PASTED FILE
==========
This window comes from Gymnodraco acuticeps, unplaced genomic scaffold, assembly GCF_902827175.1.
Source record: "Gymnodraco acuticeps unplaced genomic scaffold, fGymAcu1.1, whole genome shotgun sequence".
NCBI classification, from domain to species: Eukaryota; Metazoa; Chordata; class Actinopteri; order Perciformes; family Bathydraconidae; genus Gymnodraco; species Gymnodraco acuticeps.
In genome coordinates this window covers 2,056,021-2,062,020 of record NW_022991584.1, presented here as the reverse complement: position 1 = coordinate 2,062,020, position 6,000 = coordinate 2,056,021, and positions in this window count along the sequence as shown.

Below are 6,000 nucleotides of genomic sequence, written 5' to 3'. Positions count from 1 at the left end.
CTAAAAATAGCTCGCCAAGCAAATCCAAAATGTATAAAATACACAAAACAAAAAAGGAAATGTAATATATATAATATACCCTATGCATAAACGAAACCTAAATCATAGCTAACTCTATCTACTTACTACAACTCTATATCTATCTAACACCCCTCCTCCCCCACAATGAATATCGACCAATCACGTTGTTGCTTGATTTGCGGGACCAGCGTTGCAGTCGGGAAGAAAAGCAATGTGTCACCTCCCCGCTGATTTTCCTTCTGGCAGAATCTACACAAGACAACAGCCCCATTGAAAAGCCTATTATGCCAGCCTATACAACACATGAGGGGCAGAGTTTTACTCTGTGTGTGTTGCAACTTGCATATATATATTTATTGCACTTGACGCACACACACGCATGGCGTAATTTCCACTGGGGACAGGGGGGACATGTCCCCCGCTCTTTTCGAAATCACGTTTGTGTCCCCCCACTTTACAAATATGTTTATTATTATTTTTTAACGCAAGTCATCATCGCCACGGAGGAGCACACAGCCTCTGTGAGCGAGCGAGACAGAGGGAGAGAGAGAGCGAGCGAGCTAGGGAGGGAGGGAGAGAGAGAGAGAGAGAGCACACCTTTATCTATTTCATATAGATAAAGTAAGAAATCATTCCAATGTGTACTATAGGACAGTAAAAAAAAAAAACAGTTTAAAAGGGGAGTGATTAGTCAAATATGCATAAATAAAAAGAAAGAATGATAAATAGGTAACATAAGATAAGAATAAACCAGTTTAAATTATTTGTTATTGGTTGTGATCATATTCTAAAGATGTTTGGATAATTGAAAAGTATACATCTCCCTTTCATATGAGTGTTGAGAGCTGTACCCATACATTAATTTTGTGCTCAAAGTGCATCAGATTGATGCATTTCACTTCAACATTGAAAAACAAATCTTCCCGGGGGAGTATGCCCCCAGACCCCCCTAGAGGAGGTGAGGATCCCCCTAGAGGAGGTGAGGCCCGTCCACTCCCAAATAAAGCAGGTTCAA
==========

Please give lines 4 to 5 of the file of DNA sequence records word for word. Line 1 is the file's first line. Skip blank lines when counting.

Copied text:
In genome coordinates this window covers 2,056,021-2,062,020 of record NW_022991584.1, presented here as the reverse complement: position 1 = coordinate 2,062,020, position 6,000 = coordinate 2,056,021, and positions in this window count along the sequence as shown.

Below are 6,000 nucleotides of genomic sequence, written 5' to 3'. Positions count from 1 at the left end.